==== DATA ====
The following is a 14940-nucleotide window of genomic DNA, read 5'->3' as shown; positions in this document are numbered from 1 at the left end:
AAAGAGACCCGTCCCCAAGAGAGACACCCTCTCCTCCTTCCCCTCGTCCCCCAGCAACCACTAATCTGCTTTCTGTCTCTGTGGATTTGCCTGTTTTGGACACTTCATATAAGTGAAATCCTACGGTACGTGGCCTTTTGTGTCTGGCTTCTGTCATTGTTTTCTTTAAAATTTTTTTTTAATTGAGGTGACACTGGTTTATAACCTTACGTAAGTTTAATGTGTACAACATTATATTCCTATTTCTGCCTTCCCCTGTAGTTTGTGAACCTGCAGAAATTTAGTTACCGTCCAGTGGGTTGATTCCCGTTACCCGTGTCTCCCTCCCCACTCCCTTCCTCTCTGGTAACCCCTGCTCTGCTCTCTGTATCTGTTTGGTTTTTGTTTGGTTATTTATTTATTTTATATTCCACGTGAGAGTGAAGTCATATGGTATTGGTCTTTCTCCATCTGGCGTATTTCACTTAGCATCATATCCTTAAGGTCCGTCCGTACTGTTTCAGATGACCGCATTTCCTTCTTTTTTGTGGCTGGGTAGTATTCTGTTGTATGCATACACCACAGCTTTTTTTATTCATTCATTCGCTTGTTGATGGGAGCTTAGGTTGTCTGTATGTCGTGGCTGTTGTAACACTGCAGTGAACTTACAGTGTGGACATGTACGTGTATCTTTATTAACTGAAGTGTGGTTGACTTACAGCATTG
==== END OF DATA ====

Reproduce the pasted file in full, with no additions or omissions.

The following is a 14940-nucleotide window of genomic DNA, read 5'->3' as shown; positions in this document are numbered from 1 at the left end:
AAAGAGACCCGTCCCCAAGAGAGACACCCTCTCCTCCTTCCCCTCGTCCCCCAGCAACCACTAATCTGCTTTCTGTCTCTGTGGATTTGCCTGTTTTGGACACTTCATATAAGTGAAATCCTACGGTACGTGGCCTTTTGTGTCTGGCTTCTGTCATTGTTTTCTTTAAAATTTTTTTTTAATTGAGGTGACACTGGTTTATAACCTTACGTAAGTTTAATGTGTACAACATTATATTCCTATTTCTGCCTTCCCCTGTAGTTTGTGAACCTGCAGAAATTTAGTTACCGTCCAGTGGGTTGATTCCCGTTACCCGTGTCTCCCTCCCCACTCCCTTCCTCTCTGGTAACCCCTGCTCTGCTCTCTGTATCTGTTTGGTTTTTGTTTGGTTATTTATTTATTTTATATTCCACGTGAGAGTGAAGTCATATGGTATTGGTCTTTCTCCATCTGGCGTATTTCACTTAGCATCATATCCTTAAGGTCCGTCCGTACTGTTTCAGATGACCGCATTTCCTTCTTTTTTGTGGCTGGGTAGTATTCTGTTGTATGCATACACCACAGCTTTTTTTATTCATTCATTCGCTTGTTGATGGGAGCTTAGGTTGTCTGTATGTCGTGGCTGTTGTAACACTGCAGTGAACTTACAGTGTGGACATGTACGTGTATCTTTATTAACTGAAGTGTGGTTGACTTACAGCATTG